1974 in California

FULL LENGTH VIDEO

“1974 In California” is a project that includes photographs and video. It is the story of a “1974 In California” is the true story of a Scottish immigrant who fell in love with a Catholic priest in the early 1970’s during a time when dynamic, progressive change was taking place in the Catholic Church and in the women’s movement. A young woman: a recent immigrant also from Glasgow, retells the story in first person.

Showcasing two different visions of California landscape development, the piece is set in a brand new tract home development on the edge of the desert built in the early 2000’s and an A-frame modernist church designed in 1962 by A. Quincy Jones.

Both forms of architecture structure how desire is or isn’t enacted within them. The new tract home with formulaic floor plans prescribes a hierarchy of bedrooms and rigid organization of kinship. The visionary, barrier-breaking modernist church seeks to expand some boundaries of social interaction while maintaining others.
 Inherent in both are ideas of community, connection, desire and withholding.

2004

time when dynamic, progressive change was taking place in the Catholic Church and in the women’s movement. A young woman: a recent immigrant also from Glasgow, retells the story in first person.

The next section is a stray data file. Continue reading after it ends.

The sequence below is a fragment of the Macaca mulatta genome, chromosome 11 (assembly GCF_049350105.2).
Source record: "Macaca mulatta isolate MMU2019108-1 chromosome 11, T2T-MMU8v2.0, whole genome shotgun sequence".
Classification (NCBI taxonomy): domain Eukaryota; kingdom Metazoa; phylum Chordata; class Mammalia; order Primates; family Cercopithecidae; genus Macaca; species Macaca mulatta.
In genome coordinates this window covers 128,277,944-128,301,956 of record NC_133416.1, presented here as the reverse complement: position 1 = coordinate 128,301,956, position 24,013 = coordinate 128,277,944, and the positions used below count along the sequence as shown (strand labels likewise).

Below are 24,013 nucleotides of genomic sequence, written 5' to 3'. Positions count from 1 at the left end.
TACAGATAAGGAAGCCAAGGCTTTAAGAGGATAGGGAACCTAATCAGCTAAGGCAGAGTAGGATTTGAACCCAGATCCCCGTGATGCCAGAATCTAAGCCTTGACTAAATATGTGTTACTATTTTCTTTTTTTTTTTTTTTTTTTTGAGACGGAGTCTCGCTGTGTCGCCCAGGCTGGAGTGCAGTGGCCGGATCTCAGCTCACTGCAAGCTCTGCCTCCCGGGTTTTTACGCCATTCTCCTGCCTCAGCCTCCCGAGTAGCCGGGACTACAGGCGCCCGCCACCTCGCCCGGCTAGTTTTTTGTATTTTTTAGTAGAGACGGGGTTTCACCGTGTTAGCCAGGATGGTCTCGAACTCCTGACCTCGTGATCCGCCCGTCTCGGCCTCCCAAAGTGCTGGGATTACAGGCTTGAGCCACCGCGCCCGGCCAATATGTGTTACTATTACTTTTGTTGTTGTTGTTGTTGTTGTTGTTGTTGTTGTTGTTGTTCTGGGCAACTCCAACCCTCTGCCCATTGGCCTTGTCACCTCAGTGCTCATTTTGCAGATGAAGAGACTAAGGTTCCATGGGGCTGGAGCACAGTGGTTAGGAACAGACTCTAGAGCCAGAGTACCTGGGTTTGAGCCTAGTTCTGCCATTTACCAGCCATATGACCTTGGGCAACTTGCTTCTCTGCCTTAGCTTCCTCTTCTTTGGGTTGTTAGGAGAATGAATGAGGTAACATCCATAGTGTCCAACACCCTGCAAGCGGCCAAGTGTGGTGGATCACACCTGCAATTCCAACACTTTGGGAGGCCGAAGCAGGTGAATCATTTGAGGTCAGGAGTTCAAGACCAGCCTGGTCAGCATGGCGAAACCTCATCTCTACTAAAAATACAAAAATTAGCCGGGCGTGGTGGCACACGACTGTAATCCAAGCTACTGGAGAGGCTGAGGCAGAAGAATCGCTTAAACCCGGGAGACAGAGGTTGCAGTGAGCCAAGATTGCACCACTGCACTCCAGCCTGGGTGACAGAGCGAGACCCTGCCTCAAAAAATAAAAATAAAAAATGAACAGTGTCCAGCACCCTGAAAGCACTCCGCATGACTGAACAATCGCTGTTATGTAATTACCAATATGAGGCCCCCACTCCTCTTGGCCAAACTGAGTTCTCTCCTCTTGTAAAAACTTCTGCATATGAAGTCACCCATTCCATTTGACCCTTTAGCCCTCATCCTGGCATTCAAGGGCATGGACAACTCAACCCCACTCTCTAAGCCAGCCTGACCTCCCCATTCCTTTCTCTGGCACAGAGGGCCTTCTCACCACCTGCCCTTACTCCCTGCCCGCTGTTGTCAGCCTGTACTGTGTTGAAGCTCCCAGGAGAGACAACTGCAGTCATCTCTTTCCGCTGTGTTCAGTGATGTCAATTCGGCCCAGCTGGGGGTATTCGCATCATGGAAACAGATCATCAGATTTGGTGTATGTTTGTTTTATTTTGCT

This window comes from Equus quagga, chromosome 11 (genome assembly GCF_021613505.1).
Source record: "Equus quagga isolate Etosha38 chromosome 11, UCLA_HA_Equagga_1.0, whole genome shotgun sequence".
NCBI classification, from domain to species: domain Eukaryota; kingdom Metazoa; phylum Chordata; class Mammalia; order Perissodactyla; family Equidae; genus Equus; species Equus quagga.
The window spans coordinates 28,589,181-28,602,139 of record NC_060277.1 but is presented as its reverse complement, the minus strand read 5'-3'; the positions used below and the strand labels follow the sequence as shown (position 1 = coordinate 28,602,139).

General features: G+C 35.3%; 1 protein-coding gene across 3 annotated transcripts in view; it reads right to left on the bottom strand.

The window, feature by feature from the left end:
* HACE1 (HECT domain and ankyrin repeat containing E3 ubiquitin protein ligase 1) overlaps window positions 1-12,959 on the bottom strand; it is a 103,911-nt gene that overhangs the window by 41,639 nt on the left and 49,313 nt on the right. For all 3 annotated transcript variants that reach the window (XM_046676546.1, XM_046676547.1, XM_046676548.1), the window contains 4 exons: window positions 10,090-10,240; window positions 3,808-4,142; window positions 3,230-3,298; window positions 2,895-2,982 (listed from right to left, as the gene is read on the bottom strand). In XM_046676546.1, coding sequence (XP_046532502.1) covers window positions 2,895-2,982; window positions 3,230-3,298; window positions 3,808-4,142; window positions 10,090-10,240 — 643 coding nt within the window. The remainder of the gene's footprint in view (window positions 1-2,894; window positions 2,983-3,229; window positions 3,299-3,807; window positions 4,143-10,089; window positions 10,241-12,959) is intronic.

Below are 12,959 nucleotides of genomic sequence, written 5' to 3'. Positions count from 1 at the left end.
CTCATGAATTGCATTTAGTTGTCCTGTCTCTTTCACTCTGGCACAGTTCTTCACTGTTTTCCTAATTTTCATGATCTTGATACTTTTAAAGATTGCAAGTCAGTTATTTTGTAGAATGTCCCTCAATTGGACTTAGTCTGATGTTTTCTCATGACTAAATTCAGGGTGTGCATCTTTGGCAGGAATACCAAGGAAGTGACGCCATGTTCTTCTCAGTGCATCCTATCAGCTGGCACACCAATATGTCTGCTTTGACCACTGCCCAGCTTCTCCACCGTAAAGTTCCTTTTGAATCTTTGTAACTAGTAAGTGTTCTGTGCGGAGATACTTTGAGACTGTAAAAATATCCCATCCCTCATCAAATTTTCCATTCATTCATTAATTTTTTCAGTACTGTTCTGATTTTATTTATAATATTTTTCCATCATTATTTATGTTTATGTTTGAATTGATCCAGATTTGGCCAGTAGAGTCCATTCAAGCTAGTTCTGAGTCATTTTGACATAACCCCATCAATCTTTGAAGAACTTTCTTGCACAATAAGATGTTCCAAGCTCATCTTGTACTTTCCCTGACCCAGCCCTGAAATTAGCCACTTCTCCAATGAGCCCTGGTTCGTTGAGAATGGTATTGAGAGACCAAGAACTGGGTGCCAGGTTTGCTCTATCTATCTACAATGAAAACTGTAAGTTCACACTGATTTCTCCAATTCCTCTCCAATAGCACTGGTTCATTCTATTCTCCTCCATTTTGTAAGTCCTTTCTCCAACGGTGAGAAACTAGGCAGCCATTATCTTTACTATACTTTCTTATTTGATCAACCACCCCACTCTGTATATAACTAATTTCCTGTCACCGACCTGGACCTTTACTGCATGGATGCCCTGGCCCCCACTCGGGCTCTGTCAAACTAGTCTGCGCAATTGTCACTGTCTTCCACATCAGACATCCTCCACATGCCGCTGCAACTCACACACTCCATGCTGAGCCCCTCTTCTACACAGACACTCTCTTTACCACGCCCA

In an era when sexuality is correlated with individual desire, “1974 In California” looks at sexuality within the context of institutions: marriage, the Catholic church and architectural design.

Photographed in an A-frame modernist church designed by A. Quincy Jones (whose vision was one of using architecture to, literally, open up physical space and racial barriers while promoting early sales to African-Americans and Asian-Americans in the nineteen fifties) and on a contemporary tract home development, the piece juxtaposes two different visions of architectural idealism for communities. The new tract home development is a highly controlled and lush oasis surrounded on all sides by desert, offering Spanish style villa “McMansions” for the newly migrated population of middle-class television and entertainment workers in the Santa Clarita Valley.

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